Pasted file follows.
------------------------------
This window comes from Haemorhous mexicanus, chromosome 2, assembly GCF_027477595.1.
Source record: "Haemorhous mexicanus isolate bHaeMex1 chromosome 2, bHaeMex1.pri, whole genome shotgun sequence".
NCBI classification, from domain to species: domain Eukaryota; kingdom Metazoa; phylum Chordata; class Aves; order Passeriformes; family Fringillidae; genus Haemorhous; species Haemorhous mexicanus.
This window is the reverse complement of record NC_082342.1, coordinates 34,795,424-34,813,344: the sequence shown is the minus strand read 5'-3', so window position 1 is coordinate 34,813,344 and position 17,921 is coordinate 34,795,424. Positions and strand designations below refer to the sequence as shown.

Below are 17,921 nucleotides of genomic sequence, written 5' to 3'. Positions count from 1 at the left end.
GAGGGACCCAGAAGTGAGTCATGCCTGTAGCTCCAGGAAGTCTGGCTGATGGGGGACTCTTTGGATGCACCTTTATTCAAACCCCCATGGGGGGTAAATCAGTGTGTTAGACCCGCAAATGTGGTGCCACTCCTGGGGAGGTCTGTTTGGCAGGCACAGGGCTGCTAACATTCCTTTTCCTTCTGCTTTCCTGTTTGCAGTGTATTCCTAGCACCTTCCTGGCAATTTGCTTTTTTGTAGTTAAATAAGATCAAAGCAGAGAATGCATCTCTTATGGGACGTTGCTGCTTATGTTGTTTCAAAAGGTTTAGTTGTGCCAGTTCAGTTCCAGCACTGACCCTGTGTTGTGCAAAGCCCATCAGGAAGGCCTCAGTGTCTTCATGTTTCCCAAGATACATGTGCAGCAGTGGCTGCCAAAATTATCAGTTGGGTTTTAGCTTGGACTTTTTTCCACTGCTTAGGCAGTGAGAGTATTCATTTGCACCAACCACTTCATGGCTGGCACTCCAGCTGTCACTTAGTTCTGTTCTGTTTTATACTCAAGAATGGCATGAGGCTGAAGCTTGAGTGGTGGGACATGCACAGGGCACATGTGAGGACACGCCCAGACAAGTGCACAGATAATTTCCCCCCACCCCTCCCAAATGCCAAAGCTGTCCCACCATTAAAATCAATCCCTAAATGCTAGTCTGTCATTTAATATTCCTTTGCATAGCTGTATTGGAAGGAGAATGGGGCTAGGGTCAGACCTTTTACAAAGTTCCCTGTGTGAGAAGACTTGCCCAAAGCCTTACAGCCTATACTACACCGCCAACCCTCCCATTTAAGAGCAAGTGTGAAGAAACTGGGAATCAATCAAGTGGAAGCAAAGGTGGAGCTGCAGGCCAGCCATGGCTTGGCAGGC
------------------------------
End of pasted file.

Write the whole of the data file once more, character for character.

This window comes from Haemorhous mexicanus, chromosome 2, assembly GCF_027477595.1.
Source record: "Haemorhous mexicanus isolate bHaeMex1 chromosome 2, bHaeMex1.pri, whole genome shotgun sequence".
NCBI classification, from domain to species: domain Eukaryota; kingdom Metazoa; phylum Chordata; class Aves; order Passeriformes; family Fringillidae; genus Haemorhous; species Haemorhous mexicanus.
This window is the reverse complement of record NC_082342.1, coordinates 34,795,424-34,813,344: the sequence shown is the minus strand read 5'-3', so window position 1 is coordinate 34,813,344 and position 17,921 is coordinate 34,795,424. Positions and strand designations below refer to the sequence as shown.

Below are 17,921 nucleotides of genomic sequence, written 5' to 3'. Positions count from 1 at the left end.
GAGGGACCCAGAAGTGAGTCATGCCTGTAGCTCCAGGAAGTCTGGCTGATGGGGGACTCTTTGGATGCACCTTTATTCAAACCCCCATGGGGGGTAAATCAGTGTGTTAGACCCGCAAATGTGGTGCCACTCCTGGGGAGGTCTGTTTGGCAGGCACAGGGCTGCTAACATTCCTTTTCCTTCTGCTTTCCTGTTTGCAGTGTATTCCTAGCACCTTCCTGGCAATTTGCTTTTTTGTAGTTAAATAAGATCAAAGCAGAGAATGCATCTCTTATGGGACGTTGCTGCTTATGTTGTTTCAAAAGGTTTAGTTGTGCCAGTTCAGTTCCAGCACTGACCCTGTGTTGTGCAAAGCCCATCAGGAAGGCCTCAGTGTCTTCATGTTTCCCAAGATACATGTGCAGCAGTGGCTGCCAAAATTATCAGTTGGGTTTTAGCTTGGACTTTTTTCCACTGCTTAGGCAGTGAGAGTATTCATTTGCACCAACCACTTCATGGCTGGCACTCCAGCTGTCACTTAGTTCTGTTCTGTTTTATACTCAAGAATGGCATGAGGCTGAAGCTTGAGTGGTGGGACATGCACAGGGCACATGTGAGGACACGCCCAGACAAGTGCACAGATAATTTCCCCCCACCCCTCCCAAATGCCAAAGCTGTCCCACCATTAAAATCAATCCCTAAATGCTAGTCTGTCATTTAATATTCCTTTGCATAGCTGTATTGGAAGGAGAATGGGGCTAGGGTCAGACCTTTTACAAAGTTCCCTGTGTGAGAAGACTTGCCCAAAGCCTTACAGCCTATACTACACCGCCAACCCTCCCATTTAAGAGCAAGTGTGAAGAAACTGGGAATCAATCAAGTGGAAGCAAAGGTGGAGCTGCAGGCCAGCCATGGCTTGGCAGGC